We live in a world of couples. And if you are in your late 20’s or 30’s it seems everyone around you is either in a relationship or getting married.
There is the societal and internal pressure to get out there and find someone. And if you don’t meet that special person, with all of the dating sites that are available, then you start to wonder, ”What’s wrong with me,” rather than “It will happen when it’s meant to be,” (sage advice from a Baby Boomer).
Your focus can become an obsession to meet and find the perfect match. You are on Tinder and JDate and Match.com and sundry other sites. You are so busy checking your phone and computer to see if you get a click, that little time is left to live your life. It can become a vicious cycle as rejection is easily felt if you aren’t getting enough traffic or you go on dates that are “just fine.”
You lose touch with who you are and what you enjoy because you are so focused on finding your soul mate or easing your sense of loss.
Sheena Sharma wrote a clarifying article on how the importance of having time with yourself after a relationship breakup is an opportunity for growth and self-reflection.
So often I will meet with individuals who struggle with defining their sense of worth based on being in a relationship and on what others think about them. After a date they are wondering how the other person felt about them with far less importance placed on their own reactions.
The solution lies in you getting to know yourself.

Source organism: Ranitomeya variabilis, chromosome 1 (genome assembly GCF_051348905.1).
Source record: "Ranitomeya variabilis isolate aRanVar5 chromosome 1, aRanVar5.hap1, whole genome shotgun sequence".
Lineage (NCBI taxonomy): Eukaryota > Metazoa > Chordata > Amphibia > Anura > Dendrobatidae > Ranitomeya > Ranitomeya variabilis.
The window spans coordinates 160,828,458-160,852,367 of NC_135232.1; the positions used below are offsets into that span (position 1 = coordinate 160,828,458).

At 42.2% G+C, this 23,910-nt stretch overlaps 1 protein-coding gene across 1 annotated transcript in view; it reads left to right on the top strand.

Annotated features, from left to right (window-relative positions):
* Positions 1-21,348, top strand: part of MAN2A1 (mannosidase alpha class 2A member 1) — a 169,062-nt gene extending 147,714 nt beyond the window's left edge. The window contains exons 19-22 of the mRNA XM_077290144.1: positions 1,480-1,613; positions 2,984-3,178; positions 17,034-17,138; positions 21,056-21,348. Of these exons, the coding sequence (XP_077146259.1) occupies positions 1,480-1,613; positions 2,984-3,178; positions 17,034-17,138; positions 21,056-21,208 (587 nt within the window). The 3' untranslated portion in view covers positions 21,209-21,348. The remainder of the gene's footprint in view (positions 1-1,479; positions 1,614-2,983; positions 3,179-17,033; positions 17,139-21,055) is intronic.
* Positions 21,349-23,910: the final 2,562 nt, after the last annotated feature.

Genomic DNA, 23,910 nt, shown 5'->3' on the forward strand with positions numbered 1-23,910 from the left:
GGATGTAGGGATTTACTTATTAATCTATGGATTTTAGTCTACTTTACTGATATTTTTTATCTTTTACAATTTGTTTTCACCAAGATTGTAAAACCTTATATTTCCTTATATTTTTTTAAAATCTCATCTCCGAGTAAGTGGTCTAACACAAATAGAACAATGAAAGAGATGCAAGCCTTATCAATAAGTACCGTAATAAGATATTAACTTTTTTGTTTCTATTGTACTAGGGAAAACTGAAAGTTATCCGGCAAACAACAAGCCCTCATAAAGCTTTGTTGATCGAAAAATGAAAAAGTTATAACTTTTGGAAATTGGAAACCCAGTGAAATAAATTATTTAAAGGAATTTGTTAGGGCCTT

Rather than filling the void of not being in a relationship with distractions that may not be serving you well, enjoy your alone time.
You will gain clarity on what brings you pleasure and what you value in your life.
Here are some ideas to help you navigate this time.
· Spend quality time with friends and family. Having a community and a support system are integral to you sense of well being.
· Try new experiences. Explore different interests. Take a class, dive into a hobby that you have been putting off, learn something new. Be active
· Take good care of yourself. Eat healthy and exercise.
· Reflect on what is most important to you, what brings you joy as well as gain clarity on how you most like to spend your free time.
Journaling is often helpful as a way to sort out how you are feeling, see patterns, learn where you may be stuck and gain perspective.
· If you find yourself continuing to struggle, despite your best efforts, consider speaking with a therapist. Individual counseling can provide a safe and supportive place to share your thoughts and feelings, find solutions to the problems you are experiencing and see that there is light at the end of the tunnel.
It is with time and attention to yourself that you become most comfortable in your own skin. Learning and doing what you love and being at ease with allowing your emotions to guide you will enhance your self- confidence. You will bring a better self to any relationship down the road.